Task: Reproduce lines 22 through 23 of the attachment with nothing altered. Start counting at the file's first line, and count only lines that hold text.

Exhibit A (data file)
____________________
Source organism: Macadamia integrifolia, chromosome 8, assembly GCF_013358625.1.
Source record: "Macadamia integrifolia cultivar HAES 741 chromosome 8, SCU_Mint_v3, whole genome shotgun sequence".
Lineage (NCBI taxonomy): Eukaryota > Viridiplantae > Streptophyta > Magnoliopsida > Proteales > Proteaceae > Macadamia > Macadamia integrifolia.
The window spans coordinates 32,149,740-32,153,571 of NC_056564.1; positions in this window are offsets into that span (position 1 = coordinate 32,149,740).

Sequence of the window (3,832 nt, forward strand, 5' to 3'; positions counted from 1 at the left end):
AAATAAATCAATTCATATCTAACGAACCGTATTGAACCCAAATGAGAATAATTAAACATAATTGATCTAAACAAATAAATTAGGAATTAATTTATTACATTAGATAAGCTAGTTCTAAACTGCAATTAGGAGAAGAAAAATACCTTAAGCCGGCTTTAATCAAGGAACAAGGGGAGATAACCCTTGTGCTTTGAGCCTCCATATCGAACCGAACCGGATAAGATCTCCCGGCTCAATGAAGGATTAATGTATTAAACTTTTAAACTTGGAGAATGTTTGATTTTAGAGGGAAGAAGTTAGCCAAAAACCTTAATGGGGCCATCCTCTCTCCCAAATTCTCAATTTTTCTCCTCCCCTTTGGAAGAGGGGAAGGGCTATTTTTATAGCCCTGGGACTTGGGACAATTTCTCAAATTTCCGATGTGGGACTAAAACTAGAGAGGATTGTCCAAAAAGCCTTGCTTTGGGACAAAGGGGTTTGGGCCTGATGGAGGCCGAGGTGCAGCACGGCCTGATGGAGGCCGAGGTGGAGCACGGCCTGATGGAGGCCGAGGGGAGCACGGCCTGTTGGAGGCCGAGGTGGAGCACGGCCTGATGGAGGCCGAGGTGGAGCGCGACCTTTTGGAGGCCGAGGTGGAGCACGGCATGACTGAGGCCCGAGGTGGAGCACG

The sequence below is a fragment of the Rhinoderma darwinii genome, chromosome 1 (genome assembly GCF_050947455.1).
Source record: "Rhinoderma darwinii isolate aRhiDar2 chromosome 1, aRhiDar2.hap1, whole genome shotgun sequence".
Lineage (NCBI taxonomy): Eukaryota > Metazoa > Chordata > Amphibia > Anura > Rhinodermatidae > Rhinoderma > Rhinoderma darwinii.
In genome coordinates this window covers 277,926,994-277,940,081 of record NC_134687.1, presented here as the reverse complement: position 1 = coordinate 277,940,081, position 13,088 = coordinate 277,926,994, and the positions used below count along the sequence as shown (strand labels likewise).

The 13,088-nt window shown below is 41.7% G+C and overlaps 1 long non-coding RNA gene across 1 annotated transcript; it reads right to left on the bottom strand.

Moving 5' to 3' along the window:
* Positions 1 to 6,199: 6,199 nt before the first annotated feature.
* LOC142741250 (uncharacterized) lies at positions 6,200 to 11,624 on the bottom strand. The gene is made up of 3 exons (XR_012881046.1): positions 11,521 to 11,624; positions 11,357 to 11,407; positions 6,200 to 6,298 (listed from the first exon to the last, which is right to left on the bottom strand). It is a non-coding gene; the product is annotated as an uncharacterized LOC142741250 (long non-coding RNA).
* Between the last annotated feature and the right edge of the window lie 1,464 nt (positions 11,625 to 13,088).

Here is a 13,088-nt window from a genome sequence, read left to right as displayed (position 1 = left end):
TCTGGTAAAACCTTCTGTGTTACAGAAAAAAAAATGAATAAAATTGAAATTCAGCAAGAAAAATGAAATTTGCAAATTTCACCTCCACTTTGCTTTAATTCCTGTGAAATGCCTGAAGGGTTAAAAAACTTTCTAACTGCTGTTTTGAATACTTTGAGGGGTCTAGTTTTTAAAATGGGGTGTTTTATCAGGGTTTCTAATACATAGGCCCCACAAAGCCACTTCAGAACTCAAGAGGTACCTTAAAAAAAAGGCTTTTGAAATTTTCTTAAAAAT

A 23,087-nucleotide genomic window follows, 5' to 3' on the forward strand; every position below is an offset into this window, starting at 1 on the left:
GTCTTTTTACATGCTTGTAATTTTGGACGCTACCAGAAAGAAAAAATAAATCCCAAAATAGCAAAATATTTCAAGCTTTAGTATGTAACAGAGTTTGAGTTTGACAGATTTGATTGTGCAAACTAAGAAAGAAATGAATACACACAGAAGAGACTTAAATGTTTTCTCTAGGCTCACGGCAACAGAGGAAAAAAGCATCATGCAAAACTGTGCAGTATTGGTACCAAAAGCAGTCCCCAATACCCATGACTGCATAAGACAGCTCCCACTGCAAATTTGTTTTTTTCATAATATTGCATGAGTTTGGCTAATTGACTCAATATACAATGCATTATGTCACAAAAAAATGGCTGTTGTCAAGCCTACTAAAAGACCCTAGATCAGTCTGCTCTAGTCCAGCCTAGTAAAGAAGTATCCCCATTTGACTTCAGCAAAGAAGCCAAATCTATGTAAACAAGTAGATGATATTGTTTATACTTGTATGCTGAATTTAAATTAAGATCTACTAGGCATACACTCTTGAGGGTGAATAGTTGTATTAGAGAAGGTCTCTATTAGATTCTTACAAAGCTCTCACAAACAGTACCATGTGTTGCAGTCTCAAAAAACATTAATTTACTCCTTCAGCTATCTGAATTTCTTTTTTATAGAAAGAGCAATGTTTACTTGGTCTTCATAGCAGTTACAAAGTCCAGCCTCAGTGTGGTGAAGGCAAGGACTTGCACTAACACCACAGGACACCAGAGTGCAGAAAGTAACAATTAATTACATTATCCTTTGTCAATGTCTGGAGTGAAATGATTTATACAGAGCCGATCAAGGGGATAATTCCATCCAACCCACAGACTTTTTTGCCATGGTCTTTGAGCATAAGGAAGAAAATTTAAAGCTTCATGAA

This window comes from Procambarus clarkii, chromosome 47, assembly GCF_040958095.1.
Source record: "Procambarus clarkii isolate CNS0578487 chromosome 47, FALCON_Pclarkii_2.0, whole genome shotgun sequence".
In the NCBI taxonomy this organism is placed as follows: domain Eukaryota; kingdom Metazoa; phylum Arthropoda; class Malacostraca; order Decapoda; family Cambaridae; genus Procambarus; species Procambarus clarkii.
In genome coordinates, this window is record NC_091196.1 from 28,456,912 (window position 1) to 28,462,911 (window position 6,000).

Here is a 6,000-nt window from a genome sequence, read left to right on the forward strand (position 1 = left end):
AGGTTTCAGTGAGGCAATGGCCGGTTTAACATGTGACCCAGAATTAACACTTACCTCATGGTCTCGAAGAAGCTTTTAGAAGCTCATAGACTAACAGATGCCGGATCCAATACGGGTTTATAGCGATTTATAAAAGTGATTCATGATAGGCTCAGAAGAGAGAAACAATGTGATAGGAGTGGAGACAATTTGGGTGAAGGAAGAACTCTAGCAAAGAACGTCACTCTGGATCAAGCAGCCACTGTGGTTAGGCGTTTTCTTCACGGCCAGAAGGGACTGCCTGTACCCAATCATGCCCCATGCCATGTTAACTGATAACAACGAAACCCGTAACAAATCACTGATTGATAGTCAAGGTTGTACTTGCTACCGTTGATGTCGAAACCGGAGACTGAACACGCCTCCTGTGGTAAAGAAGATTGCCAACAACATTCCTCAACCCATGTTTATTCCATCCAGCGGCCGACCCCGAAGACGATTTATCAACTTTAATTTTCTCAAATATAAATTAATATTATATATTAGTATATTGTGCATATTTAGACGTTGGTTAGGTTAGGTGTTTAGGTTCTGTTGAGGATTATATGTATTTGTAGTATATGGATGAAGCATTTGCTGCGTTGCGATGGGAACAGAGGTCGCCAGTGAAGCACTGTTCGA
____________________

In the NCBI taxonomy this organism is placed as follows: domain Eukaryota; kingdom Metazoa; phylum Arthropoda; class Malacostraca; order Decapoda; family Cambaridae; genus Procambarus; species Procambarus clarkii.
In genome coordinates, this window is record NC_091196.1 from 28,456,912 (window position 1) to 28,462,911 (window position 6,000).